IF, as some critics snipe, Graham Alexander has been parachuted into football’s equivalent of TV reality show ‘Keeping up with the Kardashians’, his employers have neglected to let him know.
Appointed manager of Salford City in the summer, the Scot heads up a non-league club which, thanks to its quintet of star owners and three lively seasons of a ‘fly-on-the-wall’ television series, boasts a profile far greater than its lowly position.
For Kim and Kourtney Kardashian plus Kylie Jenner, think Gary and Phil Neville, with support from ‘Class of 92’ pals Ryan Giggs, Paul Scholes and Nicky Butt.
It was Wales manager Giggs who smoothly introduced ‘The Boss’, Sir Alex Ferguson, for the official opening of the Peninsula Stadium last year.
The guest of honour was on-form too, admitting he had thought his five former Manchester United players were “off their heads” to take on the project – before warmly praising their commitment to put something back into the community which had given them all so much.
Others have not been so kind.
Accrington Stanley owner, Andy Holt, used social media to bait Gary Neville with a question about which Football League position they would be ‘stealing’, and fan forums accused them of being “£alford City”.
Alexander, who won 40 caps for Scotland, argues the jibes miss the point.
“People can talk about the money, and the contacts the guys have brought to the table,” said the 46-year-old.
“But the things that have been accomplished in the last four years have been incredible.
“This club has gone out and won three promotions in four years.
“Trust me, in any form of football, that is easier said than done. To come so far, so quickly, is extremely impressive.
“So huge credit has to go to everyone here, but in particular to the owners and to my predecessors as managers – Anthony Johnson and Bernard Morley – for everything they achieved before moving on.”
The reference to Johnson and Morley is important in terms of the whole Salford story.
More, even, than Gary Neville or Paul Scholes, they were the real stars of the three seasons of ‘Class of ’92: Out of their League’ and ‘Full-time’.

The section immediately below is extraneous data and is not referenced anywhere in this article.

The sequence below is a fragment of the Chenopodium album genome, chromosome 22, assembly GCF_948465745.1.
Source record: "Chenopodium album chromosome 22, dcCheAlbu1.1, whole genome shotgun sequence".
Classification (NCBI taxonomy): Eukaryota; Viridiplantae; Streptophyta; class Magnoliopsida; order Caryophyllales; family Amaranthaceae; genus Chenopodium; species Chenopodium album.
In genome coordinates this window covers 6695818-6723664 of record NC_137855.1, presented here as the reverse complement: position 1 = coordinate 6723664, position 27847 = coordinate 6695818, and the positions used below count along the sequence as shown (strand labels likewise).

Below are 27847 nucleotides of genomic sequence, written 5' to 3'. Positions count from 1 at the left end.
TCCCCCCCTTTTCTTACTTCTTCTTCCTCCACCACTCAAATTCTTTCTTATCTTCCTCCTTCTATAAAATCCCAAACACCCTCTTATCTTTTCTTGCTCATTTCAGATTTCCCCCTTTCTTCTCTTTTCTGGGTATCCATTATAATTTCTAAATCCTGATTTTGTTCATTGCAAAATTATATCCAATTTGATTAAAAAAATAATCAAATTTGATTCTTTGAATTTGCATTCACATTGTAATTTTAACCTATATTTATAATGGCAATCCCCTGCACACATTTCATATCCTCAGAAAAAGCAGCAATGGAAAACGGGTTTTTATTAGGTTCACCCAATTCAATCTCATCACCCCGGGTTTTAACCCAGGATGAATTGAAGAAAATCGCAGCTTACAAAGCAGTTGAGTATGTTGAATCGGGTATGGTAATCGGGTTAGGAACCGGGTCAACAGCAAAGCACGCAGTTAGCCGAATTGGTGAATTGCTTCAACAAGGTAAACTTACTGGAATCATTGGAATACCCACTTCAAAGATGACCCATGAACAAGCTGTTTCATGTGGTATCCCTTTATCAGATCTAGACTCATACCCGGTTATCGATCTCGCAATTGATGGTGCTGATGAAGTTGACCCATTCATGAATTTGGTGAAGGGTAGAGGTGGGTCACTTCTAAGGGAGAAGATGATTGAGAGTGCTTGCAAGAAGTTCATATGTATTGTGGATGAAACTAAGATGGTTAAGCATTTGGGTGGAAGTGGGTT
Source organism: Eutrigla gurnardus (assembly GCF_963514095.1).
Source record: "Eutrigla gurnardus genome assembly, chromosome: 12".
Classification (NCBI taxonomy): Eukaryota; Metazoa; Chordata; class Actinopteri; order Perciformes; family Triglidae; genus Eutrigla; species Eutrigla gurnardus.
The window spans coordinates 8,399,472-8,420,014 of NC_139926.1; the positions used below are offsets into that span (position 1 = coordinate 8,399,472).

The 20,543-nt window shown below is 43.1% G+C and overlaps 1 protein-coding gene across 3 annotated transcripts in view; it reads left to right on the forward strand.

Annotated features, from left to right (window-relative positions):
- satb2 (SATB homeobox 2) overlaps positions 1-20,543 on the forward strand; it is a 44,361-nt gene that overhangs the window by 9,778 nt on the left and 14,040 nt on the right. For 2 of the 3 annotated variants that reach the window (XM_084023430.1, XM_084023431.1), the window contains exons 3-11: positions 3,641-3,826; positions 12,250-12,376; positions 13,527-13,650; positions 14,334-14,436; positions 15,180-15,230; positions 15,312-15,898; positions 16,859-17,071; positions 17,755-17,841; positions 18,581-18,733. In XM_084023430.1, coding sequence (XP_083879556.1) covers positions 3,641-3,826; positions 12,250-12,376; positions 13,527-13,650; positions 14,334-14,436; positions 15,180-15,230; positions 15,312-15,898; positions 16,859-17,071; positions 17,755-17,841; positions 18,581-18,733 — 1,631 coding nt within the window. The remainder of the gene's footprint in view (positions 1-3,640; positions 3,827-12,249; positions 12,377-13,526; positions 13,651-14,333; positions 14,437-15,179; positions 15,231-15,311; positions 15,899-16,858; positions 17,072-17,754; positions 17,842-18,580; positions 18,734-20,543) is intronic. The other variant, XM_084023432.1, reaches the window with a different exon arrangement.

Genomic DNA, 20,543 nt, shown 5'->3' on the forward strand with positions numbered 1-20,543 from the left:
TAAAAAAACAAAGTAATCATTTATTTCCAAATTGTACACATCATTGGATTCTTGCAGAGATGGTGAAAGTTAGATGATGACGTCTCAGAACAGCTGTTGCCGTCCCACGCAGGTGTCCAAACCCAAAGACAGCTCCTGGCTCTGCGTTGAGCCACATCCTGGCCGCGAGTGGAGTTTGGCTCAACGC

Passionate, driven – often to the point of distraction – and always happy to wear their hearts on their sleeves, the two men made for compulsive viewing.
They have gone now, though, having moved on to Chester following a disagreement about their terms and conditions.
Their replacement has little desire to do his business so publicly.
“I didn’t watch the show when it was on,” said Alexander.
“I was, however, well aware of what was going on at Salford.
“As someone who lives in the north-west of England, I could scarcely have missed it.
“But I am at the centre of things now, and I can guarantee everyone – this is not a television show!
“It is a real football club, a very ambitious one, which is constantly breaking new ground.
“Let’s be honest. Gary and the rest of the guys are superstars.
“True, I did play against them – Gary, Ryan and Paul – in the one season when I was in the English Premier League with Burnley.
“But that is where the similarity ends.
“Ryan Giggs, whose professional debut came at around the same time as my own, was just a phenomenal talent, and the others were also all magnificent footballers.
“I, on the other hand, was someone who worked hard to make the best of what he had, and through that I was lucky enough to forge a good career.
“But fans all over the world will have loved watching Ryan play the game.
“And while I am not sure I would like to have to deal with the level of public recognition they get, without a shadow of a doubt it is very useful for Salford City.